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Open Policy Agent (OPA) is an extremely powerful tool. It’s quickly becoming one of my favorite tools to use. If you’re not familiar with OPA, I highly recommend checking out this TGIK session about it, or the webinar I took part in for DevOps.com.
OPA is an ecosystem for creating policies as code using a language called Rego. There are multiple runtimes for those policies, including the OPA command line, the Golang Library, and Gatekeeper. In this article I’m going to be focusing on using Rego policies with Fairwinds Insights.
Fairwinds Insights is a software platform to help you manage Kubernetes security, policy, and compliance. It integrates results from many open source tools to help you find opportunities for improvement in your K8s clusters. Some of these opportunities are efficiencies or security related, but here I’m going to focus on the area that I think OPA is best for, organizational specific rules.
Fairwinds Insights can run OPA policies in three different contexts:
To allow for this flexibility, Insights has two different kinds of objects for OPA: Custom Checks and Instances. Custom Checks are basically just the Rego itself. Instances belongs to a particular Custom Check and tell Insights which of the three environments you want to run in, which clusters you want to target, what parameters to pass in, and what kinds of objects to target.
Insights also offers different ways to manage these OPA policies. If you want to control everything through the web interface, you can do that (but some of the information will be in the form of editing YAML in the UI). If you want to call the API directly and insert and delete objects, you can do that (but I don’t recommend it). Or if you want to store your Custom Checks in a Git repo and use the Insights CLI to sync that up to Insights, you can do that too.
The first step is to create our policy. This is going to be the hardest part, because this is not technical step. We need to figure out the business requirement and how we can meet that need.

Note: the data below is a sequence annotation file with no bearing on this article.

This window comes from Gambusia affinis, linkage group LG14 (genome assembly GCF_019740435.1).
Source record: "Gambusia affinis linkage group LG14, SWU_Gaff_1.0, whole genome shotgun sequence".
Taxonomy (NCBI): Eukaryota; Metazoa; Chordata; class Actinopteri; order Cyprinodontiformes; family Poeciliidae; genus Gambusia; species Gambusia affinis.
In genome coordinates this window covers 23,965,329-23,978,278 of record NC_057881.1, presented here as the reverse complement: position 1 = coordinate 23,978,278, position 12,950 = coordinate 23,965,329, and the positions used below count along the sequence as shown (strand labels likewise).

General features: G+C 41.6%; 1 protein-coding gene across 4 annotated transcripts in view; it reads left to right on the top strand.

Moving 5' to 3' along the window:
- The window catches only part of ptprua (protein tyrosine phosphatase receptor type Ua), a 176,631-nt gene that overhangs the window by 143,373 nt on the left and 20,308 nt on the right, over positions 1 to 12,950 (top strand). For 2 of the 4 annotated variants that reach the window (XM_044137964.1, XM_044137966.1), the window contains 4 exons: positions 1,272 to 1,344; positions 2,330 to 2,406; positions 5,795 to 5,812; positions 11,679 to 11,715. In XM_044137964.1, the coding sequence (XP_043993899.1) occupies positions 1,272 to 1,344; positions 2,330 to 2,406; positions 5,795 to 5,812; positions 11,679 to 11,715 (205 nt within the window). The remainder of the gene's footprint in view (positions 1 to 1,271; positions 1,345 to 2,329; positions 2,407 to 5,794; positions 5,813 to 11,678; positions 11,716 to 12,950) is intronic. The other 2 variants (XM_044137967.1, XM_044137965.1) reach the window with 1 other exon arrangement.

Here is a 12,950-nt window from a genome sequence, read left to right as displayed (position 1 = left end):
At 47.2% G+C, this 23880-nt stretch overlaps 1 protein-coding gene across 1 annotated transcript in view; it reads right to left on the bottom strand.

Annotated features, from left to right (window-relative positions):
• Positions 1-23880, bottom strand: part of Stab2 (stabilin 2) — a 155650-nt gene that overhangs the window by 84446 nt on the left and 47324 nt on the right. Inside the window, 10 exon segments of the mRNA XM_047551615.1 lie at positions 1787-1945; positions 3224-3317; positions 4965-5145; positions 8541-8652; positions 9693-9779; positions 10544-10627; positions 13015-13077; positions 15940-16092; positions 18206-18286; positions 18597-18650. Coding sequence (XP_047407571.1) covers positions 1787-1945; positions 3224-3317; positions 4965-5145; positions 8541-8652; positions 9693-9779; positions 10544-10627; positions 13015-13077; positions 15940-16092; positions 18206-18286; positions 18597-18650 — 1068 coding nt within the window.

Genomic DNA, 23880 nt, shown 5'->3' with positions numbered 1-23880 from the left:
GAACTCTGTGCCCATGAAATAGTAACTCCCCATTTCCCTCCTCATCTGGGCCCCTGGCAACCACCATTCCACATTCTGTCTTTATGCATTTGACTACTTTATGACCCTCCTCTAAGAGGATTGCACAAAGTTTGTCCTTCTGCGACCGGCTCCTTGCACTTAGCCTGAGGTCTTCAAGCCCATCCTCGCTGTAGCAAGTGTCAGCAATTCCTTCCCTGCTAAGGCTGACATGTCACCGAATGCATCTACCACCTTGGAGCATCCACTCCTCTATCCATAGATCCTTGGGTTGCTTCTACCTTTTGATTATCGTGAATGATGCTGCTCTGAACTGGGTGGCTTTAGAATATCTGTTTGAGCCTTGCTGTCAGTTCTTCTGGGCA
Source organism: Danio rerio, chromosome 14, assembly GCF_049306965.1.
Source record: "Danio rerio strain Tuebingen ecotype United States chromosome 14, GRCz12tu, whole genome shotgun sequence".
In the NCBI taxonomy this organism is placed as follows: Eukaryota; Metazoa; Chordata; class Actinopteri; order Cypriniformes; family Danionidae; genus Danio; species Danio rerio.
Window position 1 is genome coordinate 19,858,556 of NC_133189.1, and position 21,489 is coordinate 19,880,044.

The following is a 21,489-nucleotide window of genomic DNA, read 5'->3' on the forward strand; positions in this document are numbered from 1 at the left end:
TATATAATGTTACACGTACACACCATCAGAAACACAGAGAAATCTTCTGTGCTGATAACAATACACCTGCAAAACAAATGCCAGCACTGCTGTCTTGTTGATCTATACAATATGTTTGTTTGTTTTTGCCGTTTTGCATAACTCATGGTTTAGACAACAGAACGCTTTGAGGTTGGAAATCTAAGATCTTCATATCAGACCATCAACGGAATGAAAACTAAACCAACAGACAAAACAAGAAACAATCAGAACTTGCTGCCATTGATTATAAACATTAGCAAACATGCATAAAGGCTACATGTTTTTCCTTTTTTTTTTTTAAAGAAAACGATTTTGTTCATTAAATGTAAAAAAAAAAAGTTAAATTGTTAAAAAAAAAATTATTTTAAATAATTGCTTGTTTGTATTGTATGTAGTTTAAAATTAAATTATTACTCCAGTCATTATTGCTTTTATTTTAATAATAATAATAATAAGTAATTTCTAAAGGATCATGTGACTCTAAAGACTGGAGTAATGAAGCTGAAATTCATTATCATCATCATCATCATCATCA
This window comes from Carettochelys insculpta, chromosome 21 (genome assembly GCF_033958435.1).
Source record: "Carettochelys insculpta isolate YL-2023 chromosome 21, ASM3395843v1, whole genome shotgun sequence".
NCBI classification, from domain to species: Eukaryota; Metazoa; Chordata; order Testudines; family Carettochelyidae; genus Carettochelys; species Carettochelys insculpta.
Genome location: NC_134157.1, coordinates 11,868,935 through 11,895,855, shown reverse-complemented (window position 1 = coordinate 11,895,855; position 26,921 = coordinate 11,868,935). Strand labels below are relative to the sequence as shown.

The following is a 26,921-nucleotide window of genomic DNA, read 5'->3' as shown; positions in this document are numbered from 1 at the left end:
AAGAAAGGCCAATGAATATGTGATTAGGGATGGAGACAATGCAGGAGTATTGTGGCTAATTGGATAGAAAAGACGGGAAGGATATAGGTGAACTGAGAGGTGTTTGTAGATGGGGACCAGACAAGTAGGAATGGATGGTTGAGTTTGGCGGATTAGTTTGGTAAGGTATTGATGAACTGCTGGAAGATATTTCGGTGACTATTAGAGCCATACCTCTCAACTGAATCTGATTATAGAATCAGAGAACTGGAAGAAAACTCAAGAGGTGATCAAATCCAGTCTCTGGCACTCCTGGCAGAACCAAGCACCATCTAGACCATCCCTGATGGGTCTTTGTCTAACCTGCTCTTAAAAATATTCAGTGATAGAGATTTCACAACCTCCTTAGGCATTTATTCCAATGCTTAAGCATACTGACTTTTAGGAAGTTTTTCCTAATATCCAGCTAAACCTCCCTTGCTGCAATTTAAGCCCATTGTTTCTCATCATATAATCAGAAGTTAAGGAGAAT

As an example, let’s say that at Fairwinds we have a rule that every Deployment needs to have a favorite color. Now, how are we going to track the favorite color of a Deployment? Kubernetes offers a few ways that we could handle this; I’m going to go for a simple solution here and say that we’re going to require a label on every deployment. To prevent one team from using color and another using favorite-clr.fairwinds.com as the label, we’ll need to standardize, so we’ll say that each Deployment needs the label of fairwinds.com/color with a value of whatever color that Deployment likes.
Now that we’ve gotten the hard part out of the way, let’s start the easy part, the technical piece. Luckily for me, Insights offers some pre-built policies to start from, and one of them checks if a label exists on a given workload. So all we have to do is swipe that Rego.
Now we need to create an instance; since this is our specific use case, there won’t be any pre-built instance for us to copy. So let’s start building one out.
targets: - apiGroups: - "apps" kinds: - "Deployment" runEnvironments: - "Admission" - "Agent" parameters: labels: - "fairwinds.com/color" blocklist: - "kube-system" - "default"
From top to bottom, the targets say what kinds of objects to target. Since our business rule only applies to Deployments, that’s the only kind of object we want to target. The
runEnvironments says that we want to target the Admission Controller and Agent but not CI. The parameters says that the label we want to require is
fairwinds.com/color and we want to ignore any deployments in
Now that we have all of that together, we can actually apply the policy. I’d prefer to set up a repo and have a CI process that syncs them to Insights, that way any new policies can be reviewed with a PR. But for purposes of this blog post, I’m going to go the quick route and use the UI.
I’ll log in to Insights and click on the policy option on the left nav.
Then click on the Create From Template option. The templates that come up are the same ones that are available in our GitHub repo, so I can select
label-required to start from the Rego that I wanted. I’m going to increase the severity to 0.7, because anything above 0.66 is a danger level and will be blocked by the Admission Controller. Then we need to give the instance a name; I’ll pick
favorite-color-deployments and paste in the YAML we wrote above.
Now let’s click Save Policy and we’re done. The next time the Insights Agent’s OPA job runs, it’ll pick up this new policy, and within a couple hours any installed Admission Controllers I have in this org will pick up this policy and start rejecting Deployments that don’t specify their favorite color. Additionally, if there are already any Deployments in a Namespace other than
default that don’t specify what their favorite color is, then an Action Item will be created in Insights for them.